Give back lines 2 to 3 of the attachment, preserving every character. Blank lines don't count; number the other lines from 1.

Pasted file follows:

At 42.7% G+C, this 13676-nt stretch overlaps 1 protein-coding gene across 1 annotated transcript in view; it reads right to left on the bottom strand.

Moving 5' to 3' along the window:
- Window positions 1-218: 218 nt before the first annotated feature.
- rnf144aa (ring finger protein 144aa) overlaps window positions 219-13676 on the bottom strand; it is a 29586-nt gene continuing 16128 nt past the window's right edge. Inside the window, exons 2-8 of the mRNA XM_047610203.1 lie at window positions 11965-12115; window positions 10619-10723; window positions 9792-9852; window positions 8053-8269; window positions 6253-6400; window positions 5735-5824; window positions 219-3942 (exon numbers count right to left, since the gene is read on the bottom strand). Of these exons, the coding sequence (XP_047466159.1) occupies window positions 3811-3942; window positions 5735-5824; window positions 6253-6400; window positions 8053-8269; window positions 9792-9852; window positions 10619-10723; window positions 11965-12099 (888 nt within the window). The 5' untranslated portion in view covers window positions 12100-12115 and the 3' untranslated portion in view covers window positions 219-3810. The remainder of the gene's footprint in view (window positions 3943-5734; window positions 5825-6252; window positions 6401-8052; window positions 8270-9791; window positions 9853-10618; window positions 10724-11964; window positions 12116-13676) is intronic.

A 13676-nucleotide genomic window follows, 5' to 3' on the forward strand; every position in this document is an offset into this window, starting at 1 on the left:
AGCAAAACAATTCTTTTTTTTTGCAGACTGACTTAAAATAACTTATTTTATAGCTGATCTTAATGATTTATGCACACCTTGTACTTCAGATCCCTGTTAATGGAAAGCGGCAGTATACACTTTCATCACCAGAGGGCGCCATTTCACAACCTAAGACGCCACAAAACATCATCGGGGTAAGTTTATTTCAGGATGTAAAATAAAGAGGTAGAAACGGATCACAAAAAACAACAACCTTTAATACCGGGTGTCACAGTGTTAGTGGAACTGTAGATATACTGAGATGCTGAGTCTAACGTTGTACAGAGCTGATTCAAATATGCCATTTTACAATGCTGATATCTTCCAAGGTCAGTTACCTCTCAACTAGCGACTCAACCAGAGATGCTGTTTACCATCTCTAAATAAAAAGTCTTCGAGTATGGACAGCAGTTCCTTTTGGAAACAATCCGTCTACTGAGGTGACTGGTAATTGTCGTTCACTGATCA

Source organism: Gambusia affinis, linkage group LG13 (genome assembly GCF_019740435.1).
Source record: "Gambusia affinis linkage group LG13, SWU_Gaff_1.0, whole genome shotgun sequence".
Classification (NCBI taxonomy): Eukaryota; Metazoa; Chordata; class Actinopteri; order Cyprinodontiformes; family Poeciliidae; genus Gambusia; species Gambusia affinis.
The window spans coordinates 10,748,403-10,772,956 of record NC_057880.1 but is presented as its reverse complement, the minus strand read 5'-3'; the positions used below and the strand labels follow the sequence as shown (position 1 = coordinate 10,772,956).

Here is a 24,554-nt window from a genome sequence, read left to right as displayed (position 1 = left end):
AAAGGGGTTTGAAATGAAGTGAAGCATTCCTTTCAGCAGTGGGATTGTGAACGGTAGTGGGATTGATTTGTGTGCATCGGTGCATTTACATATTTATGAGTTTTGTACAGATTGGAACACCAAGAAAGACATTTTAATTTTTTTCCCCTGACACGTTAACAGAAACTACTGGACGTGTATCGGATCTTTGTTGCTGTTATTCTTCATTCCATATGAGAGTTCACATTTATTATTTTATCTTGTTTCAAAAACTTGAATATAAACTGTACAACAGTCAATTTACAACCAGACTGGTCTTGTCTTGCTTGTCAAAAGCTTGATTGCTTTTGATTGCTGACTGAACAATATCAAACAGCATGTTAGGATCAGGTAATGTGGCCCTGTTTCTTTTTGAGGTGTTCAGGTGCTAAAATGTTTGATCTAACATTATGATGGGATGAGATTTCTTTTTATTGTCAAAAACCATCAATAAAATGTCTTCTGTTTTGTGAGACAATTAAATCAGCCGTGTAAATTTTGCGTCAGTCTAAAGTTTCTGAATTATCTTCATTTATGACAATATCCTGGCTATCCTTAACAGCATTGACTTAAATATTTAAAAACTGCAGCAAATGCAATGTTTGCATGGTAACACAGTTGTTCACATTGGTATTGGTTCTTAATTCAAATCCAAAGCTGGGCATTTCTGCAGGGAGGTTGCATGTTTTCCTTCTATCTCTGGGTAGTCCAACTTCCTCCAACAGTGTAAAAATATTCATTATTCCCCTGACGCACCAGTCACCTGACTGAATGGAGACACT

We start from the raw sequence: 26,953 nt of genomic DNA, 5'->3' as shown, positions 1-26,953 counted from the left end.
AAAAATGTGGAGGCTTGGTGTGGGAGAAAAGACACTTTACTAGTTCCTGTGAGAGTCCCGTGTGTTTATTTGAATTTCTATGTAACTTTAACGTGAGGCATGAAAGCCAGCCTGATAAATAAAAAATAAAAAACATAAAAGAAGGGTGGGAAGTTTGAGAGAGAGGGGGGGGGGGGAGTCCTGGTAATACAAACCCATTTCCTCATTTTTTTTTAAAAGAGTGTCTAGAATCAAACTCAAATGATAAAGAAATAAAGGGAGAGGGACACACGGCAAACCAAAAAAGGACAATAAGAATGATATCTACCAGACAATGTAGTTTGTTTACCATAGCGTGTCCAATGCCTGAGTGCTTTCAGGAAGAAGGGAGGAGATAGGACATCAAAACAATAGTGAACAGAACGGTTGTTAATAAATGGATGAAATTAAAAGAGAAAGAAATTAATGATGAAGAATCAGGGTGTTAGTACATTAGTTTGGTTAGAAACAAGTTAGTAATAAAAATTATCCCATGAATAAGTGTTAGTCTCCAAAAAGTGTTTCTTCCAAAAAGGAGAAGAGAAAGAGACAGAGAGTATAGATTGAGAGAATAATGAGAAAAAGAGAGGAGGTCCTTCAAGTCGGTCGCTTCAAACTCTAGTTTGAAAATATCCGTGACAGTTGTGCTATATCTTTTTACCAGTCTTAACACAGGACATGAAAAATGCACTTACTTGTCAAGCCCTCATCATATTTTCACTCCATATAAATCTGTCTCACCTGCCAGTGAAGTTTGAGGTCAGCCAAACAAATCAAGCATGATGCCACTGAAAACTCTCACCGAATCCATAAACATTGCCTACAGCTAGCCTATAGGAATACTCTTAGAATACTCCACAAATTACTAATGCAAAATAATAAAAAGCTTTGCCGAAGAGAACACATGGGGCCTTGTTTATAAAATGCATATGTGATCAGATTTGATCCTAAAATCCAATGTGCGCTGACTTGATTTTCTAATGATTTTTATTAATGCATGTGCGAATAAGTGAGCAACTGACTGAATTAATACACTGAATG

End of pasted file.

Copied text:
Moving 5' to 3' along the window:
- Window positions 1-218: 218 nt before the first annotated feature.